Members of the First Responders class at Escalon High School put together a major project recently, then shared it with history classes at the high school on Friday.
“With the 20th Anniversary of 9/11 upon us, we found it important to start discussions with students about the events that took place and the impact it had on the First Responder community,” explained teacher Su Davis. “There are valuable lessons to be learned in these courageous stories. Teams of students were assigned 15 topics ranging from Emergency Response, Mourning and Solidarity, Health Effects 20 Years Later, etc. Overall, the students responded with excitement and were eager to be a part of the 9/11 Tribute Project.”
Davis, who teaches the First Responder courses at Escalon along with her husband Seth, said the class members took ownership of the project and spent a great deal of time preparing for the ‘living history lesson’ they presented in the EHS Performing Arts Center on Sept. 10. Su Davis was a US Navy Corpsman and Seth Davis also works for the Manteca Fire Department; both serve part-time as EMTs at Delta Speedway.
“Over the last few weeks, the students have demonstrated exceptional levels of teamwork and ownership and we could not be more proud. As teachers, this was an unforgettable event we lived through, and the details of that day live fresh in our minds,” Davis added. “For our students it’s quite the opposite, with most of our seniors born in 2004 this makes 9/11 a lesson in history. We wanted to make it real for them by submerging students into the details and testimonies of survivors.”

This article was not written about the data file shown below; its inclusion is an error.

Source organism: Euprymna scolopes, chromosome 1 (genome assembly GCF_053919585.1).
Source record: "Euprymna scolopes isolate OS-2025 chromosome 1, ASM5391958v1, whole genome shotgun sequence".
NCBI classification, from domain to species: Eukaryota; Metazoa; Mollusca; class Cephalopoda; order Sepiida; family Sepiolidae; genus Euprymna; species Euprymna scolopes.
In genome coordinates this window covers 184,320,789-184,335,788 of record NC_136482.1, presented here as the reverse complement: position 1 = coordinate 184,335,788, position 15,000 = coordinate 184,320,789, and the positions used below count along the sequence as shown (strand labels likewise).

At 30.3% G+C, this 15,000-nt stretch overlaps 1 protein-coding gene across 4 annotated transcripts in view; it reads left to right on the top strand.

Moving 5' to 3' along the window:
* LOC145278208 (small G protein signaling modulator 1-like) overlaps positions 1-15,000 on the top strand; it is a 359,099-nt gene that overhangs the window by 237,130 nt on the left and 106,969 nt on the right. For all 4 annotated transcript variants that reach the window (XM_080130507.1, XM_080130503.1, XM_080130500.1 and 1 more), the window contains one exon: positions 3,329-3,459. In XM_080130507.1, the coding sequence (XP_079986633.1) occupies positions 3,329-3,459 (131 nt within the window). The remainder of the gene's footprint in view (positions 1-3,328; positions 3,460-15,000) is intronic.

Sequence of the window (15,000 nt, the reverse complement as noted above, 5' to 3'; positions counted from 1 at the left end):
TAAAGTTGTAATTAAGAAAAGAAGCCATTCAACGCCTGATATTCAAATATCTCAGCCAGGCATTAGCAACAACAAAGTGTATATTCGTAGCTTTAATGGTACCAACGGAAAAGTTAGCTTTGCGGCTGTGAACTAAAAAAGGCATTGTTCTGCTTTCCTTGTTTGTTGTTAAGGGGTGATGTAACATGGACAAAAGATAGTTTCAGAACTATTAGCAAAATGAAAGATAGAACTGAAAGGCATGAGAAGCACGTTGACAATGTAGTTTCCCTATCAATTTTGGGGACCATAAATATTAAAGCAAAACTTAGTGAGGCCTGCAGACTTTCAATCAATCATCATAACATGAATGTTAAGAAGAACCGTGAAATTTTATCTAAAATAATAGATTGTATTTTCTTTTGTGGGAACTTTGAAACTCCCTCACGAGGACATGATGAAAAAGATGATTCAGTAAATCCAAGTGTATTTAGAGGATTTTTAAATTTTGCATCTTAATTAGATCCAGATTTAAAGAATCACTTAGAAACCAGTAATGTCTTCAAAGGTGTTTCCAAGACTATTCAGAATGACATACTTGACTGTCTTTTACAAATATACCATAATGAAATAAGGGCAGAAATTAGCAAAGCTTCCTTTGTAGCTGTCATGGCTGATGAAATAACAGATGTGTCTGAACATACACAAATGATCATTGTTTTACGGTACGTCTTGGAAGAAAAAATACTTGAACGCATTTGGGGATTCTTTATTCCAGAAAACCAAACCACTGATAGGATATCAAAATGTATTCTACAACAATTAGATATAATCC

The various stations were set up in the Performing Arts Center and the history classes rotated through the exhibit during the day, with First Responders class members explaining each station along the way.
For junior Madellyn Spurgeon, the assignment became much more than schoolwork.
“It was very emotional,” she admitted. “My family is very patriotic and I think it was very important that we did this.”
Spurgeon said learning about it in school, she got the ‘basic facts’ about 9/11 but delving more deeply into it to put on the exhibit with classmates was eye-opening.
“I learned a lot of different things,” she said, adding that she has been to Ground Zero and the 9/11 Memorial there, which now has taken on an even deeper meaning for her.
Davis said they had planned to do a similar event last year but were not able to because students were not in the classroom last September.
“We’ve been focusing on it the last few weeks and now we’re at least talking about it,” she said of getting students to understand the role 9/11 played, not only in connection with First Responders but in the global War on Terror. “We’re starting the discussion.”
District Superintendent Ron Costa also stopped in to tour the exhibit and said he was impressed with the work that was done by the First Responders class and teachers.
“As I reflect on today, I can’t help but feel a sense of inspiration from observing our students,” summarized Davis. “I see a strong sense of goodwill and service in them and can’t wait to see how they will carry the lessons of the 9/11 Tribute Project into their future careers as First Responders.”